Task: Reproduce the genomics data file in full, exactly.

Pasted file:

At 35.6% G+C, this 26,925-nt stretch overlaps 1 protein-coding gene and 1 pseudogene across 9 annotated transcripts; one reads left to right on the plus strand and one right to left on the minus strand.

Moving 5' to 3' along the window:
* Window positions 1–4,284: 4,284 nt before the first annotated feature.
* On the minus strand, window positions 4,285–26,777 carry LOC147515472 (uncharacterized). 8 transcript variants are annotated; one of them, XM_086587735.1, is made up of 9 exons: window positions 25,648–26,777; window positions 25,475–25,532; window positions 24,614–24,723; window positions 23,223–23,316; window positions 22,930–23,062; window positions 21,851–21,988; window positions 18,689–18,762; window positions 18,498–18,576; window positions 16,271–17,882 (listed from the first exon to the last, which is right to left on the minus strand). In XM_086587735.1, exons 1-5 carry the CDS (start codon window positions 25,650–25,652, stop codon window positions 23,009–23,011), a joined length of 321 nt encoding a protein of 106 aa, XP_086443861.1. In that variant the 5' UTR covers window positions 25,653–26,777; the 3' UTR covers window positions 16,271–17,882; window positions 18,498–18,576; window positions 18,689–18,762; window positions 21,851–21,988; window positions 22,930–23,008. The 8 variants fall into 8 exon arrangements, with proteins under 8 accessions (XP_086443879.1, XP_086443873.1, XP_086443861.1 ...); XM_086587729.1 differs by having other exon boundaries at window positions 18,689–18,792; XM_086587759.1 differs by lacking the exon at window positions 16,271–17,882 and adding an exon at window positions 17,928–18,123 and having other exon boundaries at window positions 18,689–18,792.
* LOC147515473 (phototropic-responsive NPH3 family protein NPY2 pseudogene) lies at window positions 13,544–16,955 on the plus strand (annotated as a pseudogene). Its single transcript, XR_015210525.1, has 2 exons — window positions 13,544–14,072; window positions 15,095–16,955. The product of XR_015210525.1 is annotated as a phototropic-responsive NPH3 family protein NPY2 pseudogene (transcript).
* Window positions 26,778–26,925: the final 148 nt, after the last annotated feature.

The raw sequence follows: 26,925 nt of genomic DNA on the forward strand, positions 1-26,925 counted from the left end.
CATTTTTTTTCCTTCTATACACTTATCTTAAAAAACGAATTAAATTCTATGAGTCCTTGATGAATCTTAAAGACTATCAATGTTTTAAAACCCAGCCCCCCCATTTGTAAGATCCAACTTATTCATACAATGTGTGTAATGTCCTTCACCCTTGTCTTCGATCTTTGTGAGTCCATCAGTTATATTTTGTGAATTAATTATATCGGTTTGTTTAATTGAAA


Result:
At 35.6% G+C, this 26,925-nt stretch overlaps 1 protein-coding gene and 1 pseudogene across 9 annotated transcripts; one reads left to right on the plus strand and one right to left on the minus strand.

Moving 5' to 3' along the window:
* Window positions 1–4,284: 4,284 nt before the first annotated feature.
* On the minus strand, window positions 4,285–26,777 carry LOC147515472 (uncharacterized). 8 transcript variants are annotated; one of them, XM_086587735.1, is made up of 9 exons: window positions 25,648–26,777; window positions 25,475–25,532; window positions 24,614–24,723; window positions 23,223–23,316; window positions 22,930–23,062; window positions 21,851–21,988; window positions 18,689–18,762; window positions 18,498–18,576; window positions 16,271–17,882 (listed from the first exon to the last, which is right to left on the minus strand). In XM_086587735.1, exons 1-5 carry the CDS (start codon window positions 25,650–25,652, stop codon window positions 23,009–23,011), a joined length of 321 nt encoding a protein of 106 aa, XP_086443861.1. In that variant the 5' UTR covers window positions 25,653–26,777; the 3' UTR covers window positions 16,271–17,882; window positions 18,498–18,576; window positions 18,689–18,762; window positions 21,851–21,988; window positions 22,930–23,008. The 8 variants fall into 8 exon arrangements, with proteins under 8 accessions (XP_086443879.1, XP_086443873.1, XP_086443861.1 ...); XM_086587729.1 differs by having other exon boundaries at window positions 18,689–18,792; XM_086587759.1 differs by lacking the exon at window positions 16,271–17,882 and adding an exon at window positions 17,928–18,123 and having other exon boundaries at window positions 18,689–18,792.
* LOC147515473 (phototropic-responsive NPH3 family protein NPY2 pseudogene) lies at window positions 13,544–16,955 on the plus strand (annotated as a pseudogene). Its single transcript, XR_015210525.1, has 2 exons — window positions 13,544–14,072; window positions 15,095–16,955. The product of XR_015210525.1 is annotated as a phototropic-responsive NPH3 family protein NPY2 pseudogene (transcript).
* Window positions 26,778–26,925: the final 148 nt, after the last annotated feature.

The raw sequence follows: 26,925 nt of genomic DNA on the forward strand, positions 1-26,925 counted from the left end.
CATTTTTTTTCCTTCTATACACTTATCTTAAAAAACGAATTAAATTCTATGAGTCCTTGATGAATCTTAAAGACTATCAATGTTTTAAAACCCAGCCCCCCCATTTGTAAGATCCAACTTATTCATACAATGTGTGTAATGTCCTTCACCCTTGTCTTCGATCTTTGTGAGTCCATCAGTTATATTTTGTGAATTAATTATATCGGTTTGTTTAATTGAAA